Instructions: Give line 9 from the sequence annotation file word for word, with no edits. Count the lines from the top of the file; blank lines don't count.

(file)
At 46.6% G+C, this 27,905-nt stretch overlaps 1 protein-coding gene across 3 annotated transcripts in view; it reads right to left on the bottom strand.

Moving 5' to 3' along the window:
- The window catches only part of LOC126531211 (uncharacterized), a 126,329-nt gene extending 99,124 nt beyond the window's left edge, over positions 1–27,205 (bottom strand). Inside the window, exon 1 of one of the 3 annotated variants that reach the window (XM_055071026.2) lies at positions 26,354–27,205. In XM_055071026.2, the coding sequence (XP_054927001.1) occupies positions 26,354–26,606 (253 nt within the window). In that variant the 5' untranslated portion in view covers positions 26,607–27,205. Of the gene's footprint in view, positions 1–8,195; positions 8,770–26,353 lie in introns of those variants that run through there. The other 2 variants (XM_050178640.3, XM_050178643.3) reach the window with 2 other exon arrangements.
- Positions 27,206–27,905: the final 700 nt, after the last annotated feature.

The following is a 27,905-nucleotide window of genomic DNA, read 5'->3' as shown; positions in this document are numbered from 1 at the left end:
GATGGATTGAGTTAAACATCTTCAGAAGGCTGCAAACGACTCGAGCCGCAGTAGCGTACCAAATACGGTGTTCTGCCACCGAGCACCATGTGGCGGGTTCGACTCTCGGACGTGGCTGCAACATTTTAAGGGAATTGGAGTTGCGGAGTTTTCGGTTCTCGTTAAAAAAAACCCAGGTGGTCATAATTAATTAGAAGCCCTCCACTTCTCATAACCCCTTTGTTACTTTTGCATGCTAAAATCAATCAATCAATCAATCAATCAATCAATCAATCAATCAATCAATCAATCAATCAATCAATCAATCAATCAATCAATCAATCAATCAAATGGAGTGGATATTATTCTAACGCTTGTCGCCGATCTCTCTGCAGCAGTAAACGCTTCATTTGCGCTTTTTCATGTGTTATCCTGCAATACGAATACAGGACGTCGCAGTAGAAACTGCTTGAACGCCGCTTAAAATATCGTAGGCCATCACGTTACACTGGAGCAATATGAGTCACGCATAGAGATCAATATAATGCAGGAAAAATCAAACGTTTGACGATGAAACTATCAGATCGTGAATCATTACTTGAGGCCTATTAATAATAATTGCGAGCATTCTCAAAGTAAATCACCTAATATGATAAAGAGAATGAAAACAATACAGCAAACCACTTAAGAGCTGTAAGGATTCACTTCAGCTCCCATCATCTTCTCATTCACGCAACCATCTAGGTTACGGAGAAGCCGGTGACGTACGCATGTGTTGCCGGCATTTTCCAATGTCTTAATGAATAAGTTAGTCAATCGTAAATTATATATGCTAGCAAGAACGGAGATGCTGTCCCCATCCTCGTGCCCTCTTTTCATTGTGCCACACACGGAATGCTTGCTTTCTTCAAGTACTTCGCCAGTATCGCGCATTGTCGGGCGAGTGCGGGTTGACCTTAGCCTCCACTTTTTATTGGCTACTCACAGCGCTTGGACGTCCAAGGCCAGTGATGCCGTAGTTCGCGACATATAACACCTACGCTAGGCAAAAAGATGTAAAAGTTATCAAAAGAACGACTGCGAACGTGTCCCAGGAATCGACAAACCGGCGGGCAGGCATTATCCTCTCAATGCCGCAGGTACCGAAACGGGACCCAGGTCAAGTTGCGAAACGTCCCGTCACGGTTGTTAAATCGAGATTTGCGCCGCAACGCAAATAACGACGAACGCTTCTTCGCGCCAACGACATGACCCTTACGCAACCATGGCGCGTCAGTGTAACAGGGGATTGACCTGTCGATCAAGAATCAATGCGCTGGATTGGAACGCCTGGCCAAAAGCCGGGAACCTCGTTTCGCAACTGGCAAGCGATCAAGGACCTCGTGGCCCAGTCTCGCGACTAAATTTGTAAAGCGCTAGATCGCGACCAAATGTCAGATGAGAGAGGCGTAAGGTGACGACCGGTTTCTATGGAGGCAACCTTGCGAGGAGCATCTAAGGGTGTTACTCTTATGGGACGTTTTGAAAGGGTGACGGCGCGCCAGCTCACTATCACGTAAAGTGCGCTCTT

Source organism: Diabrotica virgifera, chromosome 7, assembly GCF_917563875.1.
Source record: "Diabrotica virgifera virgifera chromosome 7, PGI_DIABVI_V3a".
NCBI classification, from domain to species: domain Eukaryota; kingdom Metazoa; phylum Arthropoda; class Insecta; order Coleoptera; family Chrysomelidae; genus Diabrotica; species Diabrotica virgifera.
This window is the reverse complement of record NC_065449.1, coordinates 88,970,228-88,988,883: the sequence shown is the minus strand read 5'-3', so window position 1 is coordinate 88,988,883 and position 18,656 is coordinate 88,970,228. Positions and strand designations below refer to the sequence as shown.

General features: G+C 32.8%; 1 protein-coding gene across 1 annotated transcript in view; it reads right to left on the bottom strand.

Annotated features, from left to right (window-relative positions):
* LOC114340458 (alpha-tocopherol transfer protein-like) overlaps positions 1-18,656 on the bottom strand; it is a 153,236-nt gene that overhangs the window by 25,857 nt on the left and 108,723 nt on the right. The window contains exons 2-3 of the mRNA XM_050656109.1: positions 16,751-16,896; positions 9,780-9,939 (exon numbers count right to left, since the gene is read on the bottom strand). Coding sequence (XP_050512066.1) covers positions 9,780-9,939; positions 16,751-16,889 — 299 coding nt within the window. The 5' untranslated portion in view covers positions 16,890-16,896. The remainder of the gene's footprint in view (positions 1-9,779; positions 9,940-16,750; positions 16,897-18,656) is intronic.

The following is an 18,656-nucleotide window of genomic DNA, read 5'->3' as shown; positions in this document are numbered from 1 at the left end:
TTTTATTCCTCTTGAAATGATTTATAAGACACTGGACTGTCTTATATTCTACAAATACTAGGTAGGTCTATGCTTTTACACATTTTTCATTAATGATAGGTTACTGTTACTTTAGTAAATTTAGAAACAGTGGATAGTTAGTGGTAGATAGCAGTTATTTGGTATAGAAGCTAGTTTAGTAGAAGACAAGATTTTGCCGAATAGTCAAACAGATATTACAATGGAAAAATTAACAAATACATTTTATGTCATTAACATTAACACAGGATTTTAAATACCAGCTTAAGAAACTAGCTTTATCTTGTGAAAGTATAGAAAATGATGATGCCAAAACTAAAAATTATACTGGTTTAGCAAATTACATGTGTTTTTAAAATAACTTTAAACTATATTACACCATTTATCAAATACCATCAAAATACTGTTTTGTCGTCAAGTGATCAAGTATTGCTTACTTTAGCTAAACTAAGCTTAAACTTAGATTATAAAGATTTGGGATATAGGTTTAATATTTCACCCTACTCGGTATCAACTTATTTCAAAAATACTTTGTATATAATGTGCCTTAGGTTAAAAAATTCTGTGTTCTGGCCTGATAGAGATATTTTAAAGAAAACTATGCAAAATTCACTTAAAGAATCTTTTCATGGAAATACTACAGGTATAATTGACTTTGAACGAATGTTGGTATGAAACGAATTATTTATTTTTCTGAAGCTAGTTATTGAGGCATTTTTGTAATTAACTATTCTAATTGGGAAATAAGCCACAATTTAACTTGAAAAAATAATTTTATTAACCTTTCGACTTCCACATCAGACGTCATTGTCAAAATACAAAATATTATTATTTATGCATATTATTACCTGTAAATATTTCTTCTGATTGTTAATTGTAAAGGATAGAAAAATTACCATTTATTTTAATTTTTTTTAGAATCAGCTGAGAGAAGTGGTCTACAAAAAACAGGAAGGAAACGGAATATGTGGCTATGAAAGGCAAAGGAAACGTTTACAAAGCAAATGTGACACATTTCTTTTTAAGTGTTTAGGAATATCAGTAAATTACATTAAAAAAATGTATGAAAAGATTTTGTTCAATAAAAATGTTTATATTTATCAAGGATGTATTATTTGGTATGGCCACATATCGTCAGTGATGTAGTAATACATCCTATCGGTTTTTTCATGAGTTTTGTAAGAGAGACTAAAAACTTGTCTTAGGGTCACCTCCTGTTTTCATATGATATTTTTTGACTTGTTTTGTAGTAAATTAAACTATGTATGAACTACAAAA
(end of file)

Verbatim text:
NCBI classification, from domain to species: domain Eukaryota; kingdom Metazoa; phylum Arthropoda; class Insecta; order Coleoptera; family Chrysomelidae; genus Diabrotica; species Diabrotica virgifera.